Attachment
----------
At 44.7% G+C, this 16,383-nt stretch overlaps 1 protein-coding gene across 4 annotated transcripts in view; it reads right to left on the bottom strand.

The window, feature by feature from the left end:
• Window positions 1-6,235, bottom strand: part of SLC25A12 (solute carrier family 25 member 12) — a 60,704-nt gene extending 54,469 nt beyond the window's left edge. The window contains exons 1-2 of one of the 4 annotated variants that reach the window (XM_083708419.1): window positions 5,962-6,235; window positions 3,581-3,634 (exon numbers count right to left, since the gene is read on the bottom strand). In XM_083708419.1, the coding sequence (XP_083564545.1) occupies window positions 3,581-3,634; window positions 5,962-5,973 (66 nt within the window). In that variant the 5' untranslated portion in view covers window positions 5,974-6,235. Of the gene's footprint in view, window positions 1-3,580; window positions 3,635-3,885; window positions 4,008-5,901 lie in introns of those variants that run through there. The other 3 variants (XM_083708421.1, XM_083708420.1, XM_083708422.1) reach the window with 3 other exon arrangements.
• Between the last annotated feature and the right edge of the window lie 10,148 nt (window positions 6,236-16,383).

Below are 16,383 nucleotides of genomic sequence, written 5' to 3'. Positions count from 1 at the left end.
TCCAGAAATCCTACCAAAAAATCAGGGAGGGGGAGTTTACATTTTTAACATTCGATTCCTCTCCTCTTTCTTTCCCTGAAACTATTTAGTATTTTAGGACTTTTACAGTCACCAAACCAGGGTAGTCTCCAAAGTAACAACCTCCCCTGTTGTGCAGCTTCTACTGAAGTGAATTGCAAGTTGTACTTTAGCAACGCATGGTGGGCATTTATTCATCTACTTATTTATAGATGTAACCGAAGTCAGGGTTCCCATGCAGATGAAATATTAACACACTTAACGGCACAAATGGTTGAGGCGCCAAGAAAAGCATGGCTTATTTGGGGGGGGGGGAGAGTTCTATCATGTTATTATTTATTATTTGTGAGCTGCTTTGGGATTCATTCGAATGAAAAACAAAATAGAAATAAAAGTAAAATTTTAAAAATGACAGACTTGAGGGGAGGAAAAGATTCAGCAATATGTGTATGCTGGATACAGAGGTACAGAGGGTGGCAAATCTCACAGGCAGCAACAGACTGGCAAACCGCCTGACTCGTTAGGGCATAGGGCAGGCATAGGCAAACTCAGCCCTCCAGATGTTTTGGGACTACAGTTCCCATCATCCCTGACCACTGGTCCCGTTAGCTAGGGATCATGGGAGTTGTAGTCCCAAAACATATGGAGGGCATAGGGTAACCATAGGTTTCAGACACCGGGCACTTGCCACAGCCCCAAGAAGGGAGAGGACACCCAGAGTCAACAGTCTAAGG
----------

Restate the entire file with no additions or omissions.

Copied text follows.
At 44.7% G+C, this 16,383-nt stretch overlaps 1 protein-coding gene across 4 annotated transcripts in view; it reads right to left on the bottom strand.

The window, feature by feature from the left end:
• Window positions 1-6,235, bottom strand: part of SLC25A12 (solute carrier family 25 member 12) — a 60,704-nt gene extending 54,469 nt beyond the window's left edge. The window contains exons 1-2 of one of the 4 annotated variants that reach the window (XM_083708419.1): window positions 5,962-6,235; window positions 3,581-3,634 (exon numbers count right to left, since the gene is read on the bottom strand). In XM_083708419.1, the coding sequence (XP_083564545.1) occupies window positions 3,581-3,634; window positions 5,962-5,973 (66 nt within the window). In that variant the 5' untranslated portion in view covers window positions 5,974-6,235. Of the gene's footprint in view, window positions 1-3,580; window positions 3,635-3,885; window positions 4,008-5,901 lie in introns of those variants that run through there. The other 3 variants (XM_083708421.1, XM_083708420.1, XM_083708422.1) reach the window with 3 other exon arrangements.
• Between the last annotated feature and the right edge of the window lie 10,148 nt (window positions 6,236-16,383).

Below are 16,383 nucleotides of genomic sequence, written 5' to 3'. Positions count from 1 at the left end.
TCCAGAAATCCTACCAAAAAATCAGGGAGGGGGAGTTTACATTTTTAACATTCGATTCCTCTCCTCTTTCTTTCCCTGAAACTATTTAGTATTTTAGGACTTTTACAGTCACCAAACCAGGGTAGTCTCCAAAGTAACAACCTCCCCTGTTGTGCAGCTTCTACTGAAGTGAATTGCAAGTTGTACTTTAGCAACGCATGGTGGGCATTTATTCATCTACTTATTTATAGATGTAACCGAAGTCAGGGTTCCCATGCAGATGAAATATTAACACACTTAACGGCACAAATGGTTGAGGCGCCAAGAAAAGCATGGCTTATTTGGGGGGGGGGGAGAGTTCTATCATGTTATTATTTATTATTTGTGAGCTGCTTTGGGATTCATTCGAATGAAAAACAAAATAGAAATAAAAGTAAAATTTTAAAAATGACAGACTTGAGGGGAGGAAAAGATTCAGCAATATGTGTATGCTGGATACAGAGGTACAGAGGGTGGCAAATCTCACAGGCAGCAACAGACTGGCAAACCGCCTGACTCGTTAGGGCATAGGGCAGGCATAGGCAAACTCAGCCCTCCAGATGTTTTGGGACTACAGTTCCCATCATCCCTGACCACTGGTCCCGTTAGCTAGGGATCATGGGAGTTGTAGTCCCAAAACATATGGAGGGCATAGGGTAACCATAGGTTTCAGACACCGGGCACTTGCCACAGCCCCAAGAAGGGAGAGGACACCCAGAGTCAACAGTCTAAGG